Aircraft IT Operations – October / November 2015

Aircraft IT Operations – October / November 2015 Cover


Name Author

Case Study: Fuel savings at Transavia

Author: Thomas Aliguen, Fuel Manager, Transavia, and Alex Feray, CEO at OpenAirlines


Fuel savings at Transavia

Thomas Aliguen, Fuel Manager at Transavia and Alex Feray, CEO at OpenAirlines explain how Transavia engaged pilots in their fuel conservation program using sophisticated software tools

Before launching into the case study proper, it will be useful to tell readers something about the two businesses most involved, Transavia France and Open Airlines.

Transavia is the low cost carrier and subsidiary of Air France KLM Group with two operating divisions in Transavia Netherlands and Transavia France. All aircraft in the fleet are Boeing 737 of which the Netherlands division has a fleet of 36 aircraft whilst the French fleet includes 21 aircraft. Both fleets are growing so there is a strong and increasing incentive for the airline to implement a fuel efficiency and fuel saving program for its operations serving about 100 destinations mainly in Europe and across the Mediterranean.

OpenAirlines is a software provider in the field of optimizing flight operations (including crew optimization, fleet optimization and, most importantly, fuel optimization) with a range of airline types from traditional and legacy operators to regional airlines and low cost airlines.

Clean Sky
This case study covers the fuel management project for Transavia France with OpenAirlines which started in 2009 spurred on by a major project called ‘Clean Sky’ – the largest R&D program worldwide on the future of an environmentally-friendly aviation Industry with some €1.6 billion invested in the project by major stakeholders including Airbus, Rolls-Royce, Safran and the EU itself to develop more efficient and greener aircraft. In some subject areas, the program opened up for bids from other potential partners and the first project in this included several airlines (including Transavia France), universities, OEMs and software producers. The project analyzed more than 10,000 flights from five airlines covering most models from the Airbus and Boeing fleets, ATRs, etc. to generate information for Thales leading FMS research within Clean Sky. Also by doing that, some further information was discovered with pilot interviews and the establishment of performance models with OEMs. It was from this that SkyBreathe was developed. We also undertook some analysis of airspace constraints. So that was how OpenAirlines and Transavia France started working together on this project in 2009.

Building the new system
While talking with pilots some interesting discoveries emerged, such as that while Transavia France management believed that idle reverse thrust was being used, in line with instructions, on 80% of the occasions when it could be applied, in fact the real figure for idle reverse thrust use in 2010 was only 44%. While each occasion when it’s used might only save 15kg of fuel, if that is multiplied up by the number of times when it could be used, the cumulative saving will be considerable. Armed with that information, Transavia France and OpenAirlines could show pilots what savings they could contribute with just this one fuel saving process and the pilots responded brilliantly so that idle reverse thrust use at Paris Orly increased to 80% in 2011 and to 93% in 2012, saving $15,000 per aircraft, per year. This was something that Transavia France had already identified in their best practice but had not previously been monitoring.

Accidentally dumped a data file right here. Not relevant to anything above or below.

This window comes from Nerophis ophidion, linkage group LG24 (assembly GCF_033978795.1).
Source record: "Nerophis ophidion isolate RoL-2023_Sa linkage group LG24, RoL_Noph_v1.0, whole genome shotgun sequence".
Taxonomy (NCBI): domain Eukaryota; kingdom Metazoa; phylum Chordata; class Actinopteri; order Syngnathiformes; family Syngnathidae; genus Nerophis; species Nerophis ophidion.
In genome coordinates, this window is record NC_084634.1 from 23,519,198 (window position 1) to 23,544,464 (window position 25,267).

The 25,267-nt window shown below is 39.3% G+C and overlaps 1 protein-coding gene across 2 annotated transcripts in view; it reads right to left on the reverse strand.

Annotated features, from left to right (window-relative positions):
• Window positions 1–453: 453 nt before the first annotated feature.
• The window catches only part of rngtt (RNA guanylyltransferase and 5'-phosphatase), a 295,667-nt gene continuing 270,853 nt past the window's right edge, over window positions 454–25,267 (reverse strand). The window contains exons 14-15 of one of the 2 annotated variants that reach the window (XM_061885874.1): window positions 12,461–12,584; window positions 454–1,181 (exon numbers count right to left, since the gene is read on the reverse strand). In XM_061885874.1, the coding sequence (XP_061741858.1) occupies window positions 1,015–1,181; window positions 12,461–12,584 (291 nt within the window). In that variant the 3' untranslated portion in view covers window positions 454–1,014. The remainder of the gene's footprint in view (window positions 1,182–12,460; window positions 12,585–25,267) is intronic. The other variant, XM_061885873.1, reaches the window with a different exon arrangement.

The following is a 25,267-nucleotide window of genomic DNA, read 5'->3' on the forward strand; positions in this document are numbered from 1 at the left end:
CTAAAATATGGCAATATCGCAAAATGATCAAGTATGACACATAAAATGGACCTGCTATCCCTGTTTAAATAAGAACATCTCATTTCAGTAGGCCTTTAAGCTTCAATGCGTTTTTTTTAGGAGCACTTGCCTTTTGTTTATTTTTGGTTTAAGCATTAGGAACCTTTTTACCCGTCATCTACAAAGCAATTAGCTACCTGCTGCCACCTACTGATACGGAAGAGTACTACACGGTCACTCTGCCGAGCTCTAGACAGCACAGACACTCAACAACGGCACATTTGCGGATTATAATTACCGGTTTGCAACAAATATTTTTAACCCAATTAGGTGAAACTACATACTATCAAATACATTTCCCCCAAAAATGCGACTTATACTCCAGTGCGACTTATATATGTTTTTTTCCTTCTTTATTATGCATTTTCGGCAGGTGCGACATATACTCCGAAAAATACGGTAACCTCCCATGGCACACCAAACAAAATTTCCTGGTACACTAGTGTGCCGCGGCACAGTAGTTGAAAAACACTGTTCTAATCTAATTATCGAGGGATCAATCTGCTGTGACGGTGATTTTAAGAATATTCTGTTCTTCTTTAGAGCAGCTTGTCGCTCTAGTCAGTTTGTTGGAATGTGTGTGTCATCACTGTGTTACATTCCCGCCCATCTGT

That experience, in turn, suggested that this type of analysis should be done automatically using a fully automated system every day on all flights. That was how SkyBreathe came to be developed and, a couple of years later, implemented at Transavia France. The implementation took three months and included setting up a fully automated connection taking data from Flight Data Monitoring (FDM), the original flight plan (OFP) and the Operations Control Centre (OCC). So, the data import method and links were established but more important still was the computation engine, undertaking the models’ calculations to determine actual savings based on performance. This is a very important component when engaging pilots in the process because, if they can’t be shown fuel estimates based on an actual performance model, then they won’t accept what they are being told and they would be right to challenge it.

From there, the system automatically produces metrics, KPIs (key performance indicators) and dashboards to which users can refer using a web browser on, say, an iPad. So, having reached the end of the first stage, all of this information is now produced automatically by SkyBreathe. In addition, OpenAirlines works with Transavia France on a monthly basis offering fuel consulting where engineers review the data, investigate it and prepare some slides for the fuel plan to explain precisely where the airline can make progress on fuel management measures for each airport served. In addition to this routine monitoring, there will also be one-off tasks from time to time as the airline identifies other areas where a knowledge-based approach to fuel efficiency and CO2 management could be applied.

So that was the first step towards implementing a better fuel management program. The next step was to involve pilots in the process which is key to ensuring that flight ops best practices are used; and that was a lesson in itself.

Informing and training the pilots

One efficient way to manage the fuel saving program is with training for pilots. So, every year, Transavia France reminds pilots of fuel procedures policy using reports and the previous year’s results to illustrate the points while, at the same time, introducing new procedures if needed and emphasizing the importance of fuel saving. Very detailed illustrations and graphs are used from SkyBreathe based on the flight data recorder. Also, in addition to the training, Transavia France sends pilots a newsletter: the aim of this monthly communication is to provide clear information, succinctly delivered about the previous month’s fuel management results, application rates for best practice and some reminders about how pilots can contribute to the airline’s overall fuel management program.

The example illustrated above includes statistics generated from monitoring fuel saving procedures as well as some information about a best practice procedure: in the illustrated case that is, “Conditions permitting, apply Engine Out Taxi in procedure (FCOM S.O.P.2.3). Every minute counts and allows [a] saving of 5.6 kg of fuel!” It’s a short but clear message so as not to cloud the issue with complexity or a lack of clarity. However, for flight crew who want to read more on best practices for different airports and how fuel saving could be improved; the newsletter also includes historical trends against the objectives in respect of each ‘best practice’.